College of Pharmaceutical Sciences
Professor Naoki Hattori
(Dean, College of Pharmaceutical Sciences)
Photo: Taken in 2017 / Interview date: August 26, 2020
How have classes and labs changed due to COVID-19?
What has been like to teach online due to COVID-19?
As with many other faculty members, I struggled with class preparation.
For my online classes, I added audio commentary to my PowerPoint presentations and had the students listen to them. I typically use between 40 to 50 slides per class, but I had to create my own figures due to copyright concerns, so it took a very long time.
In a face-to-face class, I can check students’ reactions, re-word my explanations to make them easier to understand, and use the blackboard, but I had some concerns about my online classes because I couldn’t tell how much my students were actually comprehending.
This is why I started having students submit short reports after each class. Also, some of students contacted me online to ask questions. I was worried about how students would react to online classes and tests, but I was relieved when I looked at the class survey results and saw that my students said they learned a lot in my classes.
The College of Pharmaceutical Sciences also has labs. How did you handle these classes that are not held online?
Labs cannot be held online because they involve hands-on activities.
We implement thorough preventive measures every time we hold labs. We take temperatures, have everyone wear masks and face shields (or goggles), arrange seating to avoid crowding, and adequately ventilate the rooms.
We also ask students who develop a fever to let us know, and we instruct them to stay at home. To avoid crowding in the research labs where students are working on their graduation projects, we have adjusted lab schedules and put restrictions on the number of students who can use the labs at one time.
Have you noticed any changes in your students due to COVID-19?
Given the current situation and the fact that so many classes are online, I think students are tending to shut themselves inside. They are meeting their friends less and not getting any information, and this is having an impact on their job search as well.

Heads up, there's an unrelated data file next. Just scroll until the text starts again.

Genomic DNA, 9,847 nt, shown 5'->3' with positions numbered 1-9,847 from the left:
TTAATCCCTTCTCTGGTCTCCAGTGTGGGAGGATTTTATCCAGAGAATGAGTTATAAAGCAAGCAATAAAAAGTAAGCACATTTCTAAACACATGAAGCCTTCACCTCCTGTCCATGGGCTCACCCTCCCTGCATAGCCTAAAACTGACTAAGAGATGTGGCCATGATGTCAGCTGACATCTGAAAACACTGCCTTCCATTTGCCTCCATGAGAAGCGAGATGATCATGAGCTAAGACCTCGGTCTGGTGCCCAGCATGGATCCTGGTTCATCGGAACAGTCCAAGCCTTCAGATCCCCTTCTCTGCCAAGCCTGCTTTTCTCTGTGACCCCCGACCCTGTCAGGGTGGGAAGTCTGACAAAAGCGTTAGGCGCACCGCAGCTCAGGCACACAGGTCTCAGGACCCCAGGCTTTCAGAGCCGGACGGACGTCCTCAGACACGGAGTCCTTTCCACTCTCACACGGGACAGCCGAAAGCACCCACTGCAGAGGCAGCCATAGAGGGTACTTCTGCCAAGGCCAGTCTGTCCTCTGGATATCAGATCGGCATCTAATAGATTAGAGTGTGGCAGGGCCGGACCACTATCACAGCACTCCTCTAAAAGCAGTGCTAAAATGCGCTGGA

Students need to be proactive and seek out information, especially during this pandemic. Our faculty and staff post all kinds of information on the homepage and the manaba +R class support tool, so you should check these pages regularly.
What are your views on testing and
vaccines as the Dean of the College of Pharmaceutical Sciences?
As a practicing physician, what are you views on COVID-19 testing?
Many people trust test results, but there is no such thing as a perfect test. The PCR tests that are used to diagnose COVID-19 only return positive results from infected individuals about 70% of the time. The main reason for this is the incomplete collection of samples.
On the other side of the coin, there is only a 0.1% chance of people who are not infected receiving an incorrect positive result, but if all of Shiga Prefecture’s 1.4 million people were tested, this means 1,400 uninfected people would end up misdiagnosed with COVID-19.
Furthermore, when it comes to antibody and antigen testing, the accuracy is even lower due to sensitivity and specificity issues. We need to remember that these test results cannot be fully trusted.
There is still no treatment for COVID-19. What are your views on vaccine development?
In addition to conventional inactivated vaccines, new types of vaccines such as RNA and DNA vaccines are being developed. Japan and many other countries are racing to develop a COVID-19 vaccine that can be rolled out for commercial use.
However, there is still a lot we don't know about the virus, so we might not be able to develop a vaccine at all, or if we do, we have to consider the possibility that it might not be very effective if the virus mutates or the efficacy of the antibodies does not last for an extended period of time.
It is also possible that the vaccine could have side effects. As much as I hope there will be a treatment soon, we must avoid a situation where a faulty vaccine is rushed to market because we focused too much on speed.
Surviving during and after the coronavirus
What roles do you think universities should play during and after the pandemic?
First and foremost, it is important for universities to offer face-to-face classes. The work of pharmacists will change significantly, as it is becoming more important to provide healthcare as part of personal communication.
To provide students with the required interpersonal skills, as much as possible, we would like to hold face-to-face classes and labs while taking sufficient measures to prevent infection. I also hope students can come to the campus so they can meet with faculty and staff, interact with their club members, and experience university life to the fullest.
Do you think we will be able to increase offline interactions going forward?
COVID-19 already completely interrupted our ability to move about once. Going forward, I think epidemiological research will reveal those situations where it is easy, or difficult, to get infected with COVID-19. With this information, we can take precautions in certain situations while going about our lives with peace of mind in all other situations.
If we can rely on the power of science to elucidate the pathology of COVID-19 and develop treatments and preventive measures, then even if things don’t completely return to the way they were before, I still think we will see more interaction among people under the so-called “new lifestyle.”
Professor Naoki Hattori
Affiliation: Department of Pharmaceutical Sciences, College of Pharmaceutical Sciences
Areas of expertise: Medical pharmacy, endocrinologyMORE INFO
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